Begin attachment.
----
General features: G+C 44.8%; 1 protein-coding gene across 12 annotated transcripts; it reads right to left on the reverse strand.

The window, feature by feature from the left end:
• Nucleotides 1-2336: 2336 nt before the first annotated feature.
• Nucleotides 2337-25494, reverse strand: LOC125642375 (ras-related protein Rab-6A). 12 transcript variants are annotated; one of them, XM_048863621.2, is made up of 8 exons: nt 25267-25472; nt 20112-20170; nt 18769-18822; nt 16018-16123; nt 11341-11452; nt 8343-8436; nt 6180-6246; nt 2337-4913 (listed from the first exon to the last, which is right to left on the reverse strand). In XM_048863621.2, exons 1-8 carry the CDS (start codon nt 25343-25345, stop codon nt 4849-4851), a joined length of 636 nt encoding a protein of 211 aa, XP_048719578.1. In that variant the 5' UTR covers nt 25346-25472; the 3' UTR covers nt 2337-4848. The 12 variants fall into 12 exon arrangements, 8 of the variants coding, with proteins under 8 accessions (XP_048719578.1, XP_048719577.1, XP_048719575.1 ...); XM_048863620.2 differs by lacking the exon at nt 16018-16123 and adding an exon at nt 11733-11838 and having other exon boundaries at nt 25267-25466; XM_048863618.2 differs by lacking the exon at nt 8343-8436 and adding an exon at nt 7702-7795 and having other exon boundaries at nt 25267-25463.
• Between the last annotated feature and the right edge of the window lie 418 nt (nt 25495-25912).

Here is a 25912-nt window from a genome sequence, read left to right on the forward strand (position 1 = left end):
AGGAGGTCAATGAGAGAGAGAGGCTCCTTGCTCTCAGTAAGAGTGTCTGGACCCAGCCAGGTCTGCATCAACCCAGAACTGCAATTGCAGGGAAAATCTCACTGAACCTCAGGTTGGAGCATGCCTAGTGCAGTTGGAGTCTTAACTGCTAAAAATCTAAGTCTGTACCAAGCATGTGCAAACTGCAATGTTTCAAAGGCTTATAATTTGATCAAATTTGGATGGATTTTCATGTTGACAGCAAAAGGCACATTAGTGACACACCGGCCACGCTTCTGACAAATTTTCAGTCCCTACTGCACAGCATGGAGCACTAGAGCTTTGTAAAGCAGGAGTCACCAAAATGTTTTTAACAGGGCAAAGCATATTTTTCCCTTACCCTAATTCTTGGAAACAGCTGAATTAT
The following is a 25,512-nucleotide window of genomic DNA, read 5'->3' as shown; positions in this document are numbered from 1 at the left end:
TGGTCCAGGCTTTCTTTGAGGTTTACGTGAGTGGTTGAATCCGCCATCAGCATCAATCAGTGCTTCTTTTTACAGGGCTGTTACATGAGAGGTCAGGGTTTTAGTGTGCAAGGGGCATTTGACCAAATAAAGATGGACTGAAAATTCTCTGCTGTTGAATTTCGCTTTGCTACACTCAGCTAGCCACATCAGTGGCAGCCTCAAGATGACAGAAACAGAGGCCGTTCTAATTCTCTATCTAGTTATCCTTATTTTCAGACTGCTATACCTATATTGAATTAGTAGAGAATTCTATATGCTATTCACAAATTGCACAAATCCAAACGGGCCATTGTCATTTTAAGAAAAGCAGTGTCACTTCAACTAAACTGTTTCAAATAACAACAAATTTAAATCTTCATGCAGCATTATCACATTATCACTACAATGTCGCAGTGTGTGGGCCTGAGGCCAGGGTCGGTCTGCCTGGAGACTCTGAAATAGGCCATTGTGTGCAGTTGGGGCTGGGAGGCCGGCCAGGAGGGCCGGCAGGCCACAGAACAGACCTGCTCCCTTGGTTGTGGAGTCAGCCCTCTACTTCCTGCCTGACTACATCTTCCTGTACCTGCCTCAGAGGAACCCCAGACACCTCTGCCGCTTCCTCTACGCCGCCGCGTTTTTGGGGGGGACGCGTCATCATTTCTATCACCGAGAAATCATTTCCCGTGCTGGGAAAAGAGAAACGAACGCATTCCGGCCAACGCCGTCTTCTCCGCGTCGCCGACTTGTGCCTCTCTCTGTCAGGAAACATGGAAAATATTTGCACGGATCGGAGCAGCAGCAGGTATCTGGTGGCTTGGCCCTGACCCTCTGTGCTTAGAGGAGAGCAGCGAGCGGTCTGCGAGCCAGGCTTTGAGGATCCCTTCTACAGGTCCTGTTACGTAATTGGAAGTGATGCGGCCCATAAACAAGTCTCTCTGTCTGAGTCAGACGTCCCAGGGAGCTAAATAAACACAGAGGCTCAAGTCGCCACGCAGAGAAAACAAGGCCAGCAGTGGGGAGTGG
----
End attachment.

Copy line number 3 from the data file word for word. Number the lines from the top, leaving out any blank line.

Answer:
• Nucleotides 1-2336: 2336 nt before the first annotated feature.